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Holiday Stress & Gatherings; Some Practical Advice

Updated: Mar 20

The Holiday's can be a stressful time, but they don't have to be! Below are a few of my favourite practical tips for all individuals that are feeling overwhelmed, stressed, or lonely around this time of year.

1. If you are hosting a big gathering, or even just your family, try to remember it’s all about the kids; your own, your grandchildren, nieces, nephews etc. They won't notice if something isn't perfect. So adjusting your mindset to be present may help you forget about the stress of the future or past, and allow you to get the most out of the holidays with them.


2. Set up time for interactive games or physical activities- food does not have to be the focal point, especially when kids are involved, peanut butter, nachos or Annie’s would be a hit for the kids. If it's not within your capacity to make a huge feast this year, that's okay, and managing your guests expectations will be the key to success.


3. Acceptance. For those that want to opt out of gatherings for the upcoming holiday season, it can be a tough conversation to let others know when you are not up for hosting or attending. Use kind words and compassion all the way through the disappointment/anger/ guilt/all of the emotions that can arise in these kinds of conversations. Creating new boundaries can be difficult, especially with family, but it is very necessary for your mental health.


4. Ask. Staying solo can be ok when it is the relaxing day for which you’ve longed. Otherwise, step out and ask permission to attend a gathering. ‘I’d like to be a part of your celebration if it works for you.’ Here is where acceptance comes in again. When you are invited, offer to contribute something tangible even offering to clean the dishes or clear the table. Gifts of time and effort build relationships. In the event your request is not an option, exhale and consider inviting other solos to meet up. Even a cup of tea is a precious gift to give or receive when you don’t want to be alone. Call someone. Look online or in the local paper for community gatherings for folks like you who have experience setting up events to spread kindness with company.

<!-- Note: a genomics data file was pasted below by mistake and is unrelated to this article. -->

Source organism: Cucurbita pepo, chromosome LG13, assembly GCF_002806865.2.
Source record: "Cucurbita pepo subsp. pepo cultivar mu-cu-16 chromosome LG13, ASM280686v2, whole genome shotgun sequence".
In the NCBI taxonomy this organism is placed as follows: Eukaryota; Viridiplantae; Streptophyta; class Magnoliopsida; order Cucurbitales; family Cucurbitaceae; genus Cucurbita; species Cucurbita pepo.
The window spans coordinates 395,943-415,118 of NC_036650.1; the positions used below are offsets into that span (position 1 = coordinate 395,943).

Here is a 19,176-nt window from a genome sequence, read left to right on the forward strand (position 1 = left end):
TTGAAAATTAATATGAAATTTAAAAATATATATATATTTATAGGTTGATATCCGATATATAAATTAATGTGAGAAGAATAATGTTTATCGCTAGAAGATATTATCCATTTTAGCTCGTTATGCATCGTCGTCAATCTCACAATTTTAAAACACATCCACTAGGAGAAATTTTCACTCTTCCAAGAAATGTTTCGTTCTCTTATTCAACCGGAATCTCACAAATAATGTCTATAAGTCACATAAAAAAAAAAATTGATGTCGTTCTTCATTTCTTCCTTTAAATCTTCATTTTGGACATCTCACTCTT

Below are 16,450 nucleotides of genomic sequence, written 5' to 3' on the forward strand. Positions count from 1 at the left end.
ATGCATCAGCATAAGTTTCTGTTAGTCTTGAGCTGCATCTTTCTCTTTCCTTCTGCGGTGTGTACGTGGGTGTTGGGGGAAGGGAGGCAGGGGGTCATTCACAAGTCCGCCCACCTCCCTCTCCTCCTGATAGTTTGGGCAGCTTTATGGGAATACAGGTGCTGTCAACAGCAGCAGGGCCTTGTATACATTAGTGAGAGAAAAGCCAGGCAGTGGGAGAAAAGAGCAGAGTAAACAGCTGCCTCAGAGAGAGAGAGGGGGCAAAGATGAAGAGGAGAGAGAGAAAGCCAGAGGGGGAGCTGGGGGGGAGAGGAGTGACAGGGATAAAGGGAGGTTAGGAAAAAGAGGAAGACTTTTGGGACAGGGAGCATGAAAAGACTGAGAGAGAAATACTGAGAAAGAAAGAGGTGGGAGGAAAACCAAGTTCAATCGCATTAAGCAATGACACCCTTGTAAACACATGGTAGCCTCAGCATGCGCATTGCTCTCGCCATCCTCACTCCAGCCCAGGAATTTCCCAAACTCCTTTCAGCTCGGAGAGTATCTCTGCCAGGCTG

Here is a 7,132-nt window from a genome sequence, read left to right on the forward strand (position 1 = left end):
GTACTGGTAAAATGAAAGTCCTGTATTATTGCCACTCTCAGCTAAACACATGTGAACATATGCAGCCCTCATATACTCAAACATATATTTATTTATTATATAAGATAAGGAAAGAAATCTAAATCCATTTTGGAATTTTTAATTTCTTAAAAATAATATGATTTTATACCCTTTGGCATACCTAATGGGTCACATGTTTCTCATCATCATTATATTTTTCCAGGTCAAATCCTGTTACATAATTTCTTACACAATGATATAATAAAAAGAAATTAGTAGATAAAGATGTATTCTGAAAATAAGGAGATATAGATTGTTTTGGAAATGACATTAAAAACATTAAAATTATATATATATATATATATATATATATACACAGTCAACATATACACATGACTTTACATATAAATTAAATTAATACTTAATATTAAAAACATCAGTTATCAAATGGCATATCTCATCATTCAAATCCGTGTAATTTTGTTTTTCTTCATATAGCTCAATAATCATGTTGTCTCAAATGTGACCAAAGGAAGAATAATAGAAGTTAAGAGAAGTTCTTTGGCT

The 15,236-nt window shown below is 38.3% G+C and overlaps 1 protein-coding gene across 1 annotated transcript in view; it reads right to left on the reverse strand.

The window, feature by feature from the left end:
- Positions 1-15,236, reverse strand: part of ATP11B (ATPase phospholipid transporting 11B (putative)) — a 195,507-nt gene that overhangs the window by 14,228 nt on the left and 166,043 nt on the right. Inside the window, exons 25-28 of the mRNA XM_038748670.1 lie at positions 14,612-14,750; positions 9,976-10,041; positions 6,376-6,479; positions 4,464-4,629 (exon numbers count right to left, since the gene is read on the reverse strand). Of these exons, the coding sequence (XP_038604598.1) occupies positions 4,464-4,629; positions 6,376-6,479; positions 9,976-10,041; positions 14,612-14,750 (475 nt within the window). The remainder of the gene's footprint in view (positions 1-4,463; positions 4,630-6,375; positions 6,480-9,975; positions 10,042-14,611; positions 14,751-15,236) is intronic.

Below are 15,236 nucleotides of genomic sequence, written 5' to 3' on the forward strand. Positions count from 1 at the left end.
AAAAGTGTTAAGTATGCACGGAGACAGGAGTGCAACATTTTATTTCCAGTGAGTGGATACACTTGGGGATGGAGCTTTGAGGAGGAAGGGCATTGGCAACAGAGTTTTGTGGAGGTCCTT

5. Reach out. If you physically or mentally can not do the above, call a support line- the people that answer that call are often volunteers, who choose to be available for YOU.


6. Own the responsibility of your mental health. Holiday's often time come with traditions and the expectations that each year will be similar to the last. If you find yourself overwhelmed, think through the scenarios, be aware of your needs and wants. Acknowledge what will enhance your holiday experience. Accept and think through with compassion for yourself and others, about how the conversations will be respectful and bring you closer together rather than farther apart. ‘Yes, we are changing things up this year and it will be different.’


Holiday gatherings have been put on hold, or may have looked very different for many of us over the past couple of years.


We are capable of navigating through change, no matter what that change is.


Change is necessary, and I believe we can all navigate our way through together.





Good bye for now. I hope you find moments of peace this holiday.



-Faye


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